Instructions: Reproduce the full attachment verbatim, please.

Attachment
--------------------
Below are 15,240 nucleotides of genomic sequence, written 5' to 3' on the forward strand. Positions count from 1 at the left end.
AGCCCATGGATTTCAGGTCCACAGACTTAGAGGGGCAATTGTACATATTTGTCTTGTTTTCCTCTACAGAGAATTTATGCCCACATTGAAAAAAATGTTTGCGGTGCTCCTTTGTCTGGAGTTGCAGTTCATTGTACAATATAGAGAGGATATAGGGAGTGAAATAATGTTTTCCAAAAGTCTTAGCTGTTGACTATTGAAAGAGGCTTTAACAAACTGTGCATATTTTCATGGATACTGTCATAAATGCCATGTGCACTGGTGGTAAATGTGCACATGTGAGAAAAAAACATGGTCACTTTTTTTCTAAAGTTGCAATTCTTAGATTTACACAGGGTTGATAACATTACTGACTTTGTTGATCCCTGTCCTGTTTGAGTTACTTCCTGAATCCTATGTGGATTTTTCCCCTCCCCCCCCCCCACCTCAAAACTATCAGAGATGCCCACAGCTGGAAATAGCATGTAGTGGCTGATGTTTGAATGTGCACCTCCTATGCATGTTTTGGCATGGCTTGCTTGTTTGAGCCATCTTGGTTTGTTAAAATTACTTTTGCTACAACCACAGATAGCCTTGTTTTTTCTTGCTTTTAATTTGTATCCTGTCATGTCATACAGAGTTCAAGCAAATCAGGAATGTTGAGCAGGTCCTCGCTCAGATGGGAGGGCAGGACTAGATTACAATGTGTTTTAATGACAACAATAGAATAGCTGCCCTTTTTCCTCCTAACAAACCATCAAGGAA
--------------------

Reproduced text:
Below are 15,240 nucleotides of genomic sequence, written 5' to 3' on the forward strand. Positions count from 1 at the left end.
AGCCCATGGATTTCAGGTCCACAGACTTAGAGGGGCAATTGTACATATTTGTCTTGTTTTCCTCTACAGAGAATTTATGCCCACATTGAAAAAAATGTTTGCGGTGCTCCTTTGTCTGGAGTTGCAGTTCATTGTACAATATAGAGAGGATATAGGGAGTGAAATAATGTTTTCCAAAAGTCTTAGCTGTTGACTATTGAAAGAGGCTTTAACAAACTGTGCATATTTTCATGGATACTGTCATAAATGCCATGTGCACTGGTGGTAAATGTGCACATGTGAGAAAAAAACATGGTCACTTTTTTTCTAAAGTTGCAATTCTTAGATTTACACAGGGTTGATAACATTACTGACTTTGTTGATCCCTGTCCTGTTTGAGTTACTTCCTGAATCCTATGTGGATTTTTCCCCTCCCCCCCCCCCACCTCAAAACTATCAGAGATGCCCACAGCTGGAAATAGCATGTAGTGGCTGATGTTTGAATGTGCACCTCCTATGCATGTTTTGGCATGGCTTGCTTGTTTGAGCCATCTTGGTTTGTTAAAATTACTTTTGCTACAACCACAGATAGCCTTGTTTTTTCTTGCTTTTAATTTGTATCCTGTCATGTCATACAGAGTTCAAGCAAATCAGGAATGTTGAGCAGGTCCTCGCTCAGATGGGAGGGCAGGACTAGATTACAATGTGTTTTAATGACAACAATAGAATAGCTGCCCTTTTTCCTCCTAACAAACCATCAAGGAA